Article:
London’s Great Plague and the Bills of Mortality
Comprised of information collected by knowledgeable local women known as Searchers, and printed by a respected City businesswoman named Ellen Cotes, the 1665 Bills of Mortality are a rare and unique record of life and death during the Great Plague of London. With title pages edged in black and decorated with striking memento mori of skulls and skeletons the Bills record how at least seventy percent of those who died that year perished of the dreaded bubonic plague. By insisting on recording and publishing all reported deaths – alongside enforcing household quarantines and ensuring food supplies – Lord Mayor of the City of London, Sir John Lawrence, gained praise for including the public in managing the evolving health crisis.
With the re-emergence of bubonic plague in the port cities of Hamburg and Amsterdam, in May 1664 quarantines had sensibly, if unpopularly, been imposed by the English government on all merchant-sailors entering the Thames estuary, as well as on the goods they brought with them. And at about the same, throughout that year – from the New England Colonies of British America to the ancient Kingdom of Korea – a fiery comet was observed in the night skies. By December 1664 it was widely witnessed in England by, amongst many others, naval-administrator Samuel Pepys, and Cambridge undergraduate Isaac Newton. Even the “Merry Monarch” himself, King Charles II, and his Queen were said to have sat up late to behold it. The coffeehouses of London were abuzz – and some even claimed the comet had made an ominous roaring sound. Warily, wrote Pepys, “God avert its ill bodings (if it have any)”.
By the spring of 1665, the plague was spreading fast and household quarantines fully came into force just as the nation manoeuvred to war once again with the Netherlands. And as the Royal Society began publishing their first scientific journal, Philosophical Transactions, the Puritan preacher John Bunyan began writing The End of the World. Streets were emptied and shops shut-up. By the summer, those who could had fled to the relative safety of the countryside. Although Pepys remained quite happily – and profitably – in town, he sent his wife away carrying the family gold. With Cambridge University feeling it prudent to close its doors, the young Isaac Newton was sent into (what turned out to be a very learned) lockdown at home in Lincolnshire. Naturally, the King – described by contemporary libertine John Wilmot as “pretty, witty” and “foolish” – escaped London for Wiltshire and Devon; his Parliament choosing to sit in Oxford that autumn. And thanks to measures imposed by the Edinburgh government, although the plague reached as far north as the village of Eyam in Derbyshire – and with tragic consequences – it never reached Scotland.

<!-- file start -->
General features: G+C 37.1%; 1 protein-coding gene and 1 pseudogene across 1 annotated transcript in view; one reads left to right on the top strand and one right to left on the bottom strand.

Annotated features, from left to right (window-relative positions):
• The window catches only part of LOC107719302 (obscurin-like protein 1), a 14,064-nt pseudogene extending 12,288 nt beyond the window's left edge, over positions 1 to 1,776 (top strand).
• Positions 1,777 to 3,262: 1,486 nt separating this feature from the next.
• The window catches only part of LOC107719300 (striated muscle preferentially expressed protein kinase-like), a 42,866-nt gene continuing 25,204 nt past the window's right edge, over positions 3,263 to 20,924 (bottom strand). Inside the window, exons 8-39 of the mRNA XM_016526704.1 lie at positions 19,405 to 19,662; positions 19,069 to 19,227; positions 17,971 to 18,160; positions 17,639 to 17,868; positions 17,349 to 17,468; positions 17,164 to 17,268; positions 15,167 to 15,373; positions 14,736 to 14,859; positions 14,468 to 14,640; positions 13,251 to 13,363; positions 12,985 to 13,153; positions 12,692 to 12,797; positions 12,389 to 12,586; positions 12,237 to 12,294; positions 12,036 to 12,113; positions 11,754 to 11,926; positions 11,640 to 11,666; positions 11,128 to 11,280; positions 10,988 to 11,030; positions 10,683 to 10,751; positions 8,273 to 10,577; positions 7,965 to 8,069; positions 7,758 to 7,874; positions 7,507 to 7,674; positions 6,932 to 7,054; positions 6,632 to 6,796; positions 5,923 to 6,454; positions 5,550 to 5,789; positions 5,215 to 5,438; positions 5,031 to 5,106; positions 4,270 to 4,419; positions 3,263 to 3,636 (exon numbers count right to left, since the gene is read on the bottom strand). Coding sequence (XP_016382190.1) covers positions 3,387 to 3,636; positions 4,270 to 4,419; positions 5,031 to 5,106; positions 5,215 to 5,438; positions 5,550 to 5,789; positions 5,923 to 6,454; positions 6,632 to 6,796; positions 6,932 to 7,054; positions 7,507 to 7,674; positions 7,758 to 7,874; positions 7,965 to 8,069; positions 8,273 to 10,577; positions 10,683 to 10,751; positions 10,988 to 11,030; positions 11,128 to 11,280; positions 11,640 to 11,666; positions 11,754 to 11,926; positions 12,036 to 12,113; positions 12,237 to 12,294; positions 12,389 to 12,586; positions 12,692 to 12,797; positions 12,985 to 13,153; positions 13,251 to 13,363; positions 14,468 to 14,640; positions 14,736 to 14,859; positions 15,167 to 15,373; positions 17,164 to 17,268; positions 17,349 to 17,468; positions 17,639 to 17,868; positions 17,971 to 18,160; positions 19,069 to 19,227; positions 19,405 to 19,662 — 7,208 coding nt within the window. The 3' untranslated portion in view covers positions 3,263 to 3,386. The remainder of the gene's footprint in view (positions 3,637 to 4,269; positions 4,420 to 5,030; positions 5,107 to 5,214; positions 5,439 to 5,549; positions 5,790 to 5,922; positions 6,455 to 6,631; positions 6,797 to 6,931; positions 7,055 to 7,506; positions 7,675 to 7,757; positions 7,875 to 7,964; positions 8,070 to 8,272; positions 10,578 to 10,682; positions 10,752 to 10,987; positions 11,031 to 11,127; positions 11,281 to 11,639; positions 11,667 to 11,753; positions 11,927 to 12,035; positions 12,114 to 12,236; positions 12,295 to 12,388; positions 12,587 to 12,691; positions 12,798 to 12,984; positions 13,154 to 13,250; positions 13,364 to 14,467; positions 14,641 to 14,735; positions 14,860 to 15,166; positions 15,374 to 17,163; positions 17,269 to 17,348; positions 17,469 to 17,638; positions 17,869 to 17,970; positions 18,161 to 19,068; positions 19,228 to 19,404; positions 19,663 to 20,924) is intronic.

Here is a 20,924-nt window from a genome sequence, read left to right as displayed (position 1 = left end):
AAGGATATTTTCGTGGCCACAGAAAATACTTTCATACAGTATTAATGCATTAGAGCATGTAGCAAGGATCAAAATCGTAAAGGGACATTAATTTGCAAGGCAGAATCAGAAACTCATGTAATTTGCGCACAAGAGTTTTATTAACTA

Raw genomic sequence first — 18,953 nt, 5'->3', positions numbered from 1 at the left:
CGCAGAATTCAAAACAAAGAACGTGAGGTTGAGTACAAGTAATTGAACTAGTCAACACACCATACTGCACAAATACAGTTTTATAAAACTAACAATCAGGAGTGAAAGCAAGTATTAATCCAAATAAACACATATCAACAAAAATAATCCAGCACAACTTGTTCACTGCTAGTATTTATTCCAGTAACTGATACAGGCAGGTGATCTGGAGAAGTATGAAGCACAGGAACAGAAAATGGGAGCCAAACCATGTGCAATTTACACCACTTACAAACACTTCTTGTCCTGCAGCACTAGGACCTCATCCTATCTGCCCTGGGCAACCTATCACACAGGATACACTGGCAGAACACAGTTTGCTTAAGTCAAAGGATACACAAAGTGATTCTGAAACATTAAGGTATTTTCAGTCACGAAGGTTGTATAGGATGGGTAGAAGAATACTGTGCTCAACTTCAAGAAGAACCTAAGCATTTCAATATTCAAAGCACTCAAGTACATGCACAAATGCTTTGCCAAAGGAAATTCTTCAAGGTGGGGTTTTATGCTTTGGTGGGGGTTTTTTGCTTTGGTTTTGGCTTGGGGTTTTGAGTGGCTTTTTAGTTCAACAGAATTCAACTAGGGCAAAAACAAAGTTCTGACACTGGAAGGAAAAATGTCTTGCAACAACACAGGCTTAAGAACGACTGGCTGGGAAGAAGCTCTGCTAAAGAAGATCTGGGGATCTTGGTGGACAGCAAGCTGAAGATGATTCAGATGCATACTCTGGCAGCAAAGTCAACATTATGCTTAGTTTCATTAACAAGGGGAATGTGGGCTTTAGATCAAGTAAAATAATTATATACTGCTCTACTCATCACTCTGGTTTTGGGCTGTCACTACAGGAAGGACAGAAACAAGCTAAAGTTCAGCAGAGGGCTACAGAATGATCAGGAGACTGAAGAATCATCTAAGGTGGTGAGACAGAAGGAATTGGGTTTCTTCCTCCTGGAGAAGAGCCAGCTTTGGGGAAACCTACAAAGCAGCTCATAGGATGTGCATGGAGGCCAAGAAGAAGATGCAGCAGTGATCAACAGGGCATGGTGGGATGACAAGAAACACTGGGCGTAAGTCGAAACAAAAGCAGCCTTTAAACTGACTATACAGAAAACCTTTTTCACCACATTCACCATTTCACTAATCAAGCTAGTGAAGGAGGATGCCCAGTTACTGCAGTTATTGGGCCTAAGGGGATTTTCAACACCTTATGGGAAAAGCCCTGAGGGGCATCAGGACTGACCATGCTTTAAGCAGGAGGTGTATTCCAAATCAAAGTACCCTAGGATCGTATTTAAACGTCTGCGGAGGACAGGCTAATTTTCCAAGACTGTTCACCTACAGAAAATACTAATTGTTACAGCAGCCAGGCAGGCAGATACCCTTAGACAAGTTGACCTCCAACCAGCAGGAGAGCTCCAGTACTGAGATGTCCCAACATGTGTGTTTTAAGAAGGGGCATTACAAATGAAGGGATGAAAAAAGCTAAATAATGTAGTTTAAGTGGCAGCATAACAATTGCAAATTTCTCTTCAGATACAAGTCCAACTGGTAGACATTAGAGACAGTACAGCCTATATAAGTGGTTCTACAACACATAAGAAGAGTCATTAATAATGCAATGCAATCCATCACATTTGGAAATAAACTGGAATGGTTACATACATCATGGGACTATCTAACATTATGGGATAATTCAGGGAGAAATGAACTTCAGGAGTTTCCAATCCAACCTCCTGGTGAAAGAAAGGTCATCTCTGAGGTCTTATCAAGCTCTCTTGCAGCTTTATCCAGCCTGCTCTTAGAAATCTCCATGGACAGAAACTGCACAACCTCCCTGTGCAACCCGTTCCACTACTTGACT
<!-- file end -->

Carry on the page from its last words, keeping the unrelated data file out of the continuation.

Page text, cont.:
Without formalised medical training and unable to afford a doctor, it was ordinary women who nursed the dying and who gained an experienced understanding of the disease. For this precisely this reason, the City of London employed pairs of experienced local women from each parish as amateur coroners, or Searchers. If Anglican, when a person died their passing would be reported to the local parish church. Bells would ring, calling the Searchers to immediately attend the body and, through close inspection, determine the cause of death. Over an eighteen-month period an estimated 100,000 people died of the bubonic plague – almost a quarter of London’s then population. But whatever the Searchers concluded the cause of death to be, they would report their verdict to the local Constable. He would the pass it to the Parish Clerk who would, in his turn, pass it to the Clerk of the Company of Parish-Clerks, whose job it was to collate all the information received.
During the crisis of 1665 the Company clerk needed the numbers of dead and the causes of each death by the end of each Tuesday; setting and printing – by Ellen Cotes and her firm – would always occur on Wednesdays. Cotes’ press was so valuable it was triple-locked; key being held by three trusted souls. Such was the importance – and power – of public health information that any disruption of its established flow carried a punishment that could include flogging. Delivered to his door on Thursday mornings, the first recipient of the Bills was Sir John. Only then, on Thursday afternoon, were copies released to street vendors to sell to the buying public.
As such, according to historian Will Slauter, the Bills “depended upon the collective efforts of hundreds of individuals acting at the local parish level” and were “collaborative texts that fed back into the collective behaviour of the community”. Local knowledge combined with available data enabled policy-makers and the public alike to better understand the crisis and protect one another as much as was then possible.